Prior to Mattis’s confirmation, Alice Hunt Friend and Erin Simpson suggested that close personal relationships with the chairman of the Joint Chiefs of Staff and the director of the Joint Staff, as well as service parochialism, could play a role in how Mattis chose to manage the Pentagon. While it is unclear whether these factors caused him to delegate authority to trusted fellow marines with whom he had risen through the ranks, it is certain that the growth in the power of the Joint Staff will make it more difficult for the next secretary of defense, as well as for the White House and Congress, to rebalance the civil-military relationship between policymakers and uniformed leaders in the Pentagon.
Taking the Norms out of Normal
Although Secretary Mattis personally modeled norms of nonpartisanship even in the face of great pressure to pick a side in America’s domestic political struggles, civil-military norms eroded on his watch and he did little, at least in public, to police civil-military breaches. It is worth noting that Bob Gates sometimes failed to do the same during his tenure as secretary of defense, and he admitted in his memoir that it was harder than he appreciated to speak out on difficult issues in the heat of the moment. Nevertheless, Kori Schake has argued that Mattis’s greatest such failing came early in his tenure, when he allowed the president to “sign his travel ban in the Hall of Heroes at the Pentagon … and detrimentally associated our military with the ban,” which had little obvious connection to military policy. Perhaps Mattis discussed this breach with the White House, but numerous other infringements occurred as well, some obvious and some not, but all detrimental to healthy civil-military relations.
When President Donald Trump announced his ban on transgender servicemembers via tweet, for example, he stated, “After consulting with my Generals and military experts, please be advised that the United States government will not accept or allow …. Transgender individuals to serve in any capacity in the U.S. military.” As Dominic Holden and Vera Bergengruen have reported, however, subsequent Freedom of Information Act requests demonstrated that the Joint Chiefs were caught off guard by the announcement. Gen. Joe Dunford told the service chiefs, “When asked, I will state that I was not consulted,” and Reince Preibus, then White House chief of staff, wrote that it “would’ve been better if we had a decision memo, looped Mattis in.” Nevertheless, Mattis allowed this public mischaracterization of military advice to stand for months without correction.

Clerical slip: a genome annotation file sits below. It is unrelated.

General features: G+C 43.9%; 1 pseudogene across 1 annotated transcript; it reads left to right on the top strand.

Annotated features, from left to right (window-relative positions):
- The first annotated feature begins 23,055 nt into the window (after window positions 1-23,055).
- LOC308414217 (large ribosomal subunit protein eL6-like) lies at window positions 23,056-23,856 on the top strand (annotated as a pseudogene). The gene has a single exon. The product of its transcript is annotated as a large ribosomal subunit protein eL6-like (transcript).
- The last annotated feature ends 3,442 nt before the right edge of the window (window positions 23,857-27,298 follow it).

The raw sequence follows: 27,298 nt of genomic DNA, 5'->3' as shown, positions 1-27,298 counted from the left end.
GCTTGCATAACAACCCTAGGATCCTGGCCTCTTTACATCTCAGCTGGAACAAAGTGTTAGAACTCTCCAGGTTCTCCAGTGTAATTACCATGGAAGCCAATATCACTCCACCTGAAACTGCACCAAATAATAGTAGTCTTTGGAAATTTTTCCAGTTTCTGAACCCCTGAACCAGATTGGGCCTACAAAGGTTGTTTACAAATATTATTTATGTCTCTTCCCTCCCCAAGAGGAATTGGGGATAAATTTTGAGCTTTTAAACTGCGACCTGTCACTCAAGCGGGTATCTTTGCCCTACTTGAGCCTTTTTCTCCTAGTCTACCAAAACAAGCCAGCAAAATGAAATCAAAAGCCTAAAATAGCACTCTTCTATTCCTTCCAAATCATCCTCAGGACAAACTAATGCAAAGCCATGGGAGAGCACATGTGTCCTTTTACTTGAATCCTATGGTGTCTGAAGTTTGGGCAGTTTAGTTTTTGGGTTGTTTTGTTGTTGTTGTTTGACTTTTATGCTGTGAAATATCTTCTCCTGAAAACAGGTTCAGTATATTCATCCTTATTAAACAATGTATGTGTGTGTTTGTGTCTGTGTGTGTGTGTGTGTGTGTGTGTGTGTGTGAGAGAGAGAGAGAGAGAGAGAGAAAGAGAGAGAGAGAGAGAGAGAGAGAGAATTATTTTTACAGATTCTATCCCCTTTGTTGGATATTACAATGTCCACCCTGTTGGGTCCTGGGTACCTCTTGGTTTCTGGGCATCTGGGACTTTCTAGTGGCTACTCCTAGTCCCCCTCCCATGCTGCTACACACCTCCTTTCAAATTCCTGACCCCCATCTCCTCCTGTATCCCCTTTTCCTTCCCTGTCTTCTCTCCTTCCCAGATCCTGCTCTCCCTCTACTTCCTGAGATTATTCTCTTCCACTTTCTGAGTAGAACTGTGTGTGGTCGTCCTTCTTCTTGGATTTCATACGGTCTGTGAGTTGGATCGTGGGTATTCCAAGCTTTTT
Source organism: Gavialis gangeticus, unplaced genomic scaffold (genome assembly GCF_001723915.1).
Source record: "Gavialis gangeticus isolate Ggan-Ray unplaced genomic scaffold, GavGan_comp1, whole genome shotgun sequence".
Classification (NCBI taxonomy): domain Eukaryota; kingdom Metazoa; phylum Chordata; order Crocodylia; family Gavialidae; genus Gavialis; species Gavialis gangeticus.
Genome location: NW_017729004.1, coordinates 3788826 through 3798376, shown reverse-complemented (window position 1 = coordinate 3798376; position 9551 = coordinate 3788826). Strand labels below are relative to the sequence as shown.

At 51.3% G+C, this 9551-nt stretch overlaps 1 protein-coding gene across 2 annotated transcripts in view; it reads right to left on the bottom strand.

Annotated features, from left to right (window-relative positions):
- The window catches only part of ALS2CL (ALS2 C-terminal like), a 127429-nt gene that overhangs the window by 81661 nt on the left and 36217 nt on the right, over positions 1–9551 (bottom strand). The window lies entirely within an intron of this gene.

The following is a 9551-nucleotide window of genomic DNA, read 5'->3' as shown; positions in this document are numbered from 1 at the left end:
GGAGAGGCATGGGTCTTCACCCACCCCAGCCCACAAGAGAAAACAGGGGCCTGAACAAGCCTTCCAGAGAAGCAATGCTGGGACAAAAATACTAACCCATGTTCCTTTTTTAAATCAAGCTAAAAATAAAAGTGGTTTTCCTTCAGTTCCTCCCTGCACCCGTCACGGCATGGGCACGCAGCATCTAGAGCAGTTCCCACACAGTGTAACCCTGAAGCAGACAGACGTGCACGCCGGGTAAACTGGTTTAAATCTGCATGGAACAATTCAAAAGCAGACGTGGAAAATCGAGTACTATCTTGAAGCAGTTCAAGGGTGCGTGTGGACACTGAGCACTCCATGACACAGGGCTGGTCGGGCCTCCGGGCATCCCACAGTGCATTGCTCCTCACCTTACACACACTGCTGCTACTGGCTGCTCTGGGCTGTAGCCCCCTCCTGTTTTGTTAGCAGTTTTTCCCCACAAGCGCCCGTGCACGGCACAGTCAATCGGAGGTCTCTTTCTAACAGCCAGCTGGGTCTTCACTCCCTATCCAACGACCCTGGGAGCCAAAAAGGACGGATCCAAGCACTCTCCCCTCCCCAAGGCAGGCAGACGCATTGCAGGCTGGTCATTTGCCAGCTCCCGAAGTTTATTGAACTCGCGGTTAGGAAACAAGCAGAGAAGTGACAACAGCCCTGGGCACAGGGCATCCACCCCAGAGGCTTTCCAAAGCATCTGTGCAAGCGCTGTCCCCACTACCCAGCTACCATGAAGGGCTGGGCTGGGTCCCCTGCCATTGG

There is no doubt that Mattis faced an extremely difficult tradeoff and immense political pressure to remain silent. He likely decided that it simply was not worth it to publicly address every violation of a civil-military norm. Mattis also received little support from members of Congress, especially on the Republican side, who should have been the first line of defense in upholding these important traditions, leaving him isolated and at risk on this issue. If he had spoken up at the time, it is possible that he would have faced retaliation or undermined his influence with the president and his senior staff. Moreover, speaking out on this topic could even have led to his firing and triggered an unintended, but major, civil-military crisis of its own. As a result, Mattis may have been correct to save his political capital for only the issues he viewed as truly vital, though we will not know for sure until we have a better understanding of what influence he had behind closed doors. Mattis may also have decided that it was better to remain resolutely nonpartisan himself as he attempted to exercise influence quietly through his personal engagements. And it is notable that the president’s controversial visits with troops in Iraq and Germany, which made news when the president signed “Make America Great Again” hats that several servicemembers had brought to the event, came only as Mattis was on his way out the door.
In either case, however, it also is unequivocally true that the frequency and intensity of civil-military breaches increased during Mattis’s tenure, even if he did not cause this change. As Tom Nichols has argued, President Trump’s approach to civil-military relations is unlike anything we have seen in living memory. But while many of these violations originated in the White House, others did not — such as when critics of the president suggested that the military in general, or Mattis in particular, as the “last adult in the room,” should attempt to constrain the authority of the elected president, if only temporarily. While we might pardon Mattis for not raising his concerns about politicization of the military in public every time they arose for fear of losing influence on important national security issues, it is much harder to understand why Mattis did not mention military politicization or the increasingly frequent use of troops as political props as concerns in his letter of resignation.